A-Rod is grounding into double plays and striking out and putting together – no hyperbole – the worst clutch-hitting season in all of Major League Baseball, owner Hank Steinbrenner has cased his verbal paintballs in favor of BBs, with the bazooka at arm’s length, and everyone knows A-Rod can’t go anywhere else because the money is too big and Rodriguez’s career-long struggle with important at-bats is again popping up like a zit.
Every player has his demons; Rodriguez’s happen to come with the magnifying glass tilted toward him. That he fries like an ant is nothing new. With a few exceptions, such as last season, Rodriguez’s losing battle in clutch situations has stained what is otherwise a career of marvelous achievement, no-doubt first-ballot Hall-of-Fame induction and likely the all-time home run record. from Yahoo Sports
Never has it been as bad for Rodriguez as this season. Numbers back up the cries of Yankees fans, whose complaints about Rodriguez look, on the surface, like those of a scorned lover, what with his .306 batting average, 29 home runs, 81 RBIs and .968 OPS. They say he never hits when it counts – home run No. 29, a solo shot Sunday when the Yankees were down 4-0, is a prime example – and a deeper look, with a metric that analyzes clutch hitting, shows they are onto something.
Win Probability Added (WPA), as tracked by fangraphs.com, assigns a different value to every situation. For example, a run-scoring single to tie a game in the seventh inning is worth significantly more than a bases-empty single in the first inning. Over the entire season, it adds up the positives, subtracts the negatives and produces a number that shows how many wins a player contributed to his team – and, ostensibly, an indicator of how well a player fared in clutch situations.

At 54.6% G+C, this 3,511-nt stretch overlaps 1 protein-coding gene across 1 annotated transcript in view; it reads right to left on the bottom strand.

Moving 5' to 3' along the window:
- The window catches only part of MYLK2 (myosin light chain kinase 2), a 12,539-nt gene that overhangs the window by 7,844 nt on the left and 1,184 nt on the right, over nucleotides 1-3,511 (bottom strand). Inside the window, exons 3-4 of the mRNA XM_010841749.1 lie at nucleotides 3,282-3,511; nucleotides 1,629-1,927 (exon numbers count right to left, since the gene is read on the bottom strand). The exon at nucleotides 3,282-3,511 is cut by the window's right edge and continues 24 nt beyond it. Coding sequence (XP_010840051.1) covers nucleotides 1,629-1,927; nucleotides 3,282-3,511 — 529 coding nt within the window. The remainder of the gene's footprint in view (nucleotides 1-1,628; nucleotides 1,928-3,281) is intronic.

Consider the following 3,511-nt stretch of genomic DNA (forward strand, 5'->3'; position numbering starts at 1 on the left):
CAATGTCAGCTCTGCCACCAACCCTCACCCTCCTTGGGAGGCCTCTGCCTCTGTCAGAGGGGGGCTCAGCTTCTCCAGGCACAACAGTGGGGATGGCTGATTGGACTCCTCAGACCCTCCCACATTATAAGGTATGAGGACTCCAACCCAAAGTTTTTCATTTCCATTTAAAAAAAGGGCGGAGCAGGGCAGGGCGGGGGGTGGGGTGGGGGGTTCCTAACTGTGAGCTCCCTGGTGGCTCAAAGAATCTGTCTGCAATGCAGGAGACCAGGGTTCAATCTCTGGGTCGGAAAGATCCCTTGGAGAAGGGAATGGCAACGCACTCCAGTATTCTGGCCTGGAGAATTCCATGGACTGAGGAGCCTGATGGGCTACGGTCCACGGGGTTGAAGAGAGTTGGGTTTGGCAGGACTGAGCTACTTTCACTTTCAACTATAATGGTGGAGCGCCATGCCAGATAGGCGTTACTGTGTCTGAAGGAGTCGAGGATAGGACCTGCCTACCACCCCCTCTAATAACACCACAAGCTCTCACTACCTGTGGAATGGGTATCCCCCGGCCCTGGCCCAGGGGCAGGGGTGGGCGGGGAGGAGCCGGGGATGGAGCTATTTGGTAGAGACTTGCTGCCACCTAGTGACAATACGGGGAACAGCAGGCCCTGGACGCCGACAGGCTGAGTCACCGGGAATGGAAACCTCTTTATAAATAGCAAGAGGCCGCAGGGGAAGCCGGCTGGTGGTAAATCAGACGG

This year, Rodriguez’s WPA ranks 93rd of 158 eligible players.
When analyzing how “clutch” a player truly is, sabermetricians turn to a statistic called WPA, or Win Probability Added, that calculates how many wins a player added to his team by giving more credit to important situations. Fangraphs.com comes up with a “clutch” score by comparing WPA with WPA/LI – Win Probability Added with the Leverage Index removed, i.e. making all at-bats equal, regardless of the situation.
Except for a couple of seasons, Alex Rodriguez has been anything but clutch. And this season, his Clutch score is the lowest in baseball and 20th-worst since 1974.
Year WPA Rank WPA/LI Rank Clutch Rank 2008 0.27 93rd 2.91 18th -2.67 158th of 158 2007 6.85 1st 5.82 2nd 1.00 17th of 162 2006 1.09 76th 2.41 39th -1.37 150th of 160 2005 5.52 3rd 6.27 3rd -0.65 109th of 148 2004 3.08 26th 2.96 29th 0.24 57th of 161 2003 4.15 11th 4.82 6th -0.12 82nd of 165 2002 3.75 26th 4.98 11th -1.27 133rd of 151 2001 5.23 12th 5.96 8th -0.69 125th of 156 2000 5.27 8th 5.62 7th 0.09 64th of 162 1999 1.19 69th 3.22 34th -2.02 151st of 157 1998 4.51 13th 4.00 20th 0.63 33rd of 159 1997 1.97 49th 2.32 37th -0.38 96th of 144 1996 3.79 18th 4.20 13th -0.55 106th of 147